how much does Windows volume license cost per machine for a big manufacturer?

or, equivalently, how much money could the consumer hypothetically save by buying from a hypothetical manufacturer that would install a free OS on its machines? And do such manufacturers actually exist outside of the netbook niche?

When I bought this Dell last August, the Ubuntu version was 30 dollars cheaper than the MS Vista version. It’s an Inspiron 1545 if that matters. Not great but definitely not a netbook.

To answer your last question, Dell sells full-size laptops (and I think desktops, too) with LTS (Long Term Support) versions of Ubuntu. As far as I know they’re the only company that does.

Also, while I think that sums up the OP, the question in the thread title is different. Windows boxes usually come preinstalled with loads of crapware which partially subsidizes the cost of the OS. I don’t know what OEMs pay for their licenses, but it’s probably more than $30.

And here I thought you meant something like a workplace, where more people are trained on Windows, and thus having it can actually be cheaper.

And I’d also point out that there were some netbooks that sold with Linux, but then later sold for $50 more with Windows. So I’d guess it cost less than half of that for the manufacturers.

What I think is funny is that Microsoft makes more money from the sale of their OS on new PCs than they do on retail.

I do know that in 1990, the OEM price was $30. Last time I was in the MS employee’s store, then were selling Vista for $35 (that was before Win-7). The thing is that they have no cost. They sell one master disk and you report to them how many machines you have installed the OS on and pay the royalties.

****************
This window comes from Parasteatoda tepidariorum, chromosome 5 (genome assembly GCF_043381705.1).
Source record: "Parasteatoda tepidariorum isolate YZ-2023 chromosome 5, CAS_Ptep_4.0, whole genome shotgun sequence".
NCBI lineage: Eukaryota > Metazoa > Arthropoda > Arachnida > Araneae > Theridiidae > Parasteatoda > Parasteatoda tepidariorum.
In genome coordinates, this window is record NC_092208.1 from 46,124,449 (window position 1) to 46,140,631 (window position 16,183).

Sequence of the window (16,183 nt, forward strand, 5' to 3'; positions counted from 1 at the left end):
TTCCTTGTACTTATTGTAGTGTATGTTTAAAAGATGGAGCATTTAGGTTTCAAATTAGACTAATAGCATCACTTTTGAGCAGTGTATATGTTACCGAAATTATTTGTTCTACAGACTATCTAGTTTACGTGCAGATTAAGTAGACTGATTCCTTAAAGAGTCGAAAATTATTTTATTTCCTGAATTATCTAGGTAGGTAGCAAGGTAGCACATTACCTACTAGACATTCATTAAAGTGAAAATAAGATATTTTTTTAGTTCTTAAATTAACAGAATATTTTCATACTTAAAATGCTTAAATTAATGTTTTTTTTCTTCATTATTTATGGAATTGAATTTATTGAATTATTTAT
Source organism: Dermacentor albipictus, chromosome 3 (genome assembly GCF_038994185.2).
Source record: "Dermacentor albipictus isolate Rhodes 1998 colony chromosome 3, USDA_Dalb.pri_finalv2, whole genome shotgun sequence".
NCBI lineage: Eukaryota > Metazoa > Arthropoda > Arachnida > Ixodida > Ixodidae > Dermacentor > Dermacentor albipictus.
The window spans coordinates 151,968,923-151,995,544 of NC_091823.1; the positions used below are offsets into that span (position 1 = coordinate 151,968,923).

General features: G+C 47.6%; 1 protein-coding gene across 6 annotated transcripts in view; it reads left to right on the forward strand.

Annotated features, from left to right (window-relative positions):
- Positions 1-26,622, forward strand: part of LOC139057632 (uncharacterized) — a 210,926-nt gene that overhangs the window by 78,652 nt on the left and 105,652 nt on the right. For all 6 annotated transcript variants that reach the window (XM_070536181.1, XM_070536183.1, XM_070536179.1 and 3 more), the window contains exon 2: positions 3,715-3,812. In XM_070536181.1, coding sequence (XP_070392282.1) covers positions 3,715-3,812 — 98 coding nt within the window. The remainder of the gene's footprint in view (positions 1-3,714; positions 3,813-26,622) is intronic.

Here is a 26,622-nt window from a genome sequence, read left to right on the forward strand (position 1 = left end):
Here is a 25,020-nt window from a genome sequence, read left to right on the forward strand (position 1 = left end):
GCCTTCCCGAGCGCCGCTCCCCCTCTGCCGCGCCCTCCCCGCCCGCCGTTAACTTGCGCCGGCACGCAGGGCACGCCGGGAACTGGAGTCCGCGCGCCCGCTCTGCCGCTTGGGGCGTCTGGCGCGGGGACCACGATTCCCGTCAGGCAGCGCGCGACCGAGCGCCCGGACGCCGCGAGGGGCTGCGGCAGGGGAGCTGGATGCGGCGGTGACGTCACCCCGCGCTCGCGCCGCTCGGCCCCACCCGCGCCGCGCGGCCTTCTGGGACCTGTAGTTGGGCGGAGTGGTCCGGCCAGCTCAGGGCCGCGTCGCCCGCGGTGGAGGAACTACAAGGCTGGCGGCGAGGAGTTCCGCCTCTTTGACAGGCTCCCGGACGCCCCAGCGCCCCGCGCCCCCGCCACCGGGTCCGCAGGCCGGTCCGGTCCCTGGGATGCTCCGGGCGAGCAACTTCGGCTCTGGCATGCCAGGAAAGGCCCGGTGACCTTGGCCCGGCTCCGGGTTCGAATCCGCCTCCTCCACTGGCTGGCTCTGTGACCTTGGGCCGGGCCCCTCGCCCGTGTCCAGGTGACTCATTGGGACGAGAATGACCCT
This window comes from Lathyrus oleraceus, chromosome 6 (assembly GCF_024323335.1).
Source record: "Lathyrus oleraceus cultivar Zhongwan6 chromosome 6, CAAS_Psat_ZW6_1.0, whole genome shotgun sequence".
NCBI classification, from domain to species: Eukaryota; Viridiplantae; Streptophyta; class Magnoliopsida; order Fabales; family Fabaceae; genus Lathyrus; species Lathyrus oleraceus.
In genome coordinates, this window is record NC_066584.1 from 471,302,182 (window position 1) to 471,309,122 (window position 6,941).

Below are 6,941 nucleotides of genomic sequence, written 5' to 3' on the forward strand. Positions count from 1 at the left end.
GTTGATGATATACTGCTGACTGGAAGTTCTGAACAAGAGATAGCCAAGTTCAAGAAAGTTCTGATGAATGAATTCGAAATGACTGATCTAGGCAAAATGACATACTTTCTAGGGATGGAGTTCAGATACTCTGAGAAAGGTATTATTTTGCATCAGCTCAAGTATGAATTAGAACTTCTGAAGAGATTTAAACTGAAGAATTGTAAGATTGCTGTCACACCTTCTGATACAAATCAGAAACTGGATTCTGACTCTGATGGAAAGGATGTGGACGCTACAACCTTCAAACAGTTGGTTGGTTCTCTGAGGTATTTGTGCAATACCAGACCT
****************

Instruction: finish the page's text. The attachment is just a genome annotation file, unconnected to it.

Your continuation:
You can buy OEM system builder channel packages if you’re a small operator. Big companies like Dell and HP negotiate better discounts since they sell in the millions, but it’s not a huge discount.

The volume licensing program is also available to schools and universities. We buy our software through a company that won the state contract. They work with Microsoft and Adobe to get us the best possible volume licensing prices. Adobe especially has been very, very generous in their pricing. It’s good business for them to have their software in our computer labs. The students leave college with those skill sets and that follows them into their professional career.

A down side to volume pricing is it leaves you open to a Microsoft license audit. They can come in with very little notice. It keeps our IT people on their toes. They track every pc and what software is installed on it. We don’t take any chances on coming up short on licenses.